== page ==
Japan Data

Breast Cancer Awareness: Japanese Recognize Importance of Early Detection While Understanding of Risk Factors Remains Low

Health Lifestyle Society

In Japan, one in every ten women will develop breast cancer during their lifetime. Efforts like October’s pink ribbon campaign have boosted awareness of the disease among Japanese, including the need to perform self-checks and other types of early detection, which when conducted boost the survival rate to over 90%. However, recognition of common risk factors lags.

October is breast cancer awareness month. In Japan, movements like the pink ribbon campaign have brought attention to the disease, which currently affects one in every ten Japanese women during their lifetime.

IT company A10 Lab recently conducted a survey on breast cancer awareness among users of its Minchalle motivation app. When asked if they knew about the pink ribbon campaign that promotes a greater understanding of the disease and importance of early detection, 77% of women, some 2,500 individuals, and 59% of men, or 380 individuals, who responded answered positively.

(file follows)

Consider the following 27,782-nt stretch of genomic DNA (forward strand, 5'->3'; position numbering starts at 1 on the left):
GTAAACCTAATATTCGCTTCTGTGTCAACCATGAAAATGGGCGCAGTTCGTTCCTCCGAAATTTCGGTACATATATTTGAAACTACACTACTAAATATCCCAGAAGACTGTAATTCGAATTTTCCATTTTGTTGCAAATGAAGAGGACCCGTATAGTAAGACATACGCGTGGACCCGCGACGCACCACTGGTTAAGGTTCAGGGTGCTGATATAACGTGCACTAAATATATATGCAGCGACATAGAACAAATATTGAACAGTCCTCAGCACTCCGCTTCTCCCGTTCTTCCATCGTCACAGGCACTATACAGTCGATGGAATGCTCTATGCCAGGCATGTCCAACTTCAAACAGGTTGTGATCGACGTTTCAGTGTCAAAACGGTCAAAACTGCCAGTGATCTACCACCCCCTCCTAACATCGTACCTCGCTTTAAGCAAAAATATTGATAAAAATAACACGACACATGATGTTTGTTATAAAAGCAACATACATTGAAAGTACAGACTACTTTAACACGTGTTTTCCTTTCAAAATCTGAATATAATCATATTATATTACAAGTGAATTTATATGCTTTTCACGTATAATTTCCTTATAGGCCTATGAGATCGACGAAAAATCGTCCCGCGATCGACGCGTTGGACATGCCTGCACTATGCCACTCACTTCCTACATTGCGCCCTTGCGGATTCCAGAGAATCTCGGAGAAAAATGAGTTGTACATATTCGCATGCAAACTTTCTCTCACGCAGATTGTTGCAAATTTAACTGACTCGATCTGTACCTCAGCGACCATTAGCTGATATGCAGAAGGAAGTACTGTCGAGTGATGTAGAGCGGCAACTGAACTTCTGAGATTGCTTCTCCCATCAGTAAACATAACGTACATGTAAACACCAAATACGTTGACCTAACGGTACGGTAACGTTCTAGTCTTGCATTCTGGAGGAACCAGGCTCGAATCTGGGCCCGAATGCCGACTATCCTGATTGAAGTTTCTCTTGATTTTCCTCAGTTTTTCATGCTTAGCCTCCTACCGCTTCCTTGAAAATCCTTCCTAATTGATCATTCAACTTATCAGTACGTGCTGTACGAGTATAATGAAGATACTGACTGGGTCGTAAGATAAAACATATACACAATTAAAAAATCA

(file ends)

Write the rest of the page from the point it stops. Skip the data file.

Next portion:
While the survey found high awareness of the significance of early detection in raising the chance of surviving breast cancer, far fewer people understood general risk factors of the disease. Around 80% of respondents, or 2,380 people, knew the importance of regularly performing breast self-examinations. However, fewer than 25% recognized that habits like smoking and regular consumption of alcohol as well as being overweight increased the likelihood of contracting breast cancer.

The survey also asked how often women perform self-examinations. Around 80% of respondents said they used the screening method, but only some 30% said they did so with any frequency. Self-examination was more common among older age groups, while few women in their teens used the technique.

(Originally published in Japanese. Banner photo © Pixta.)

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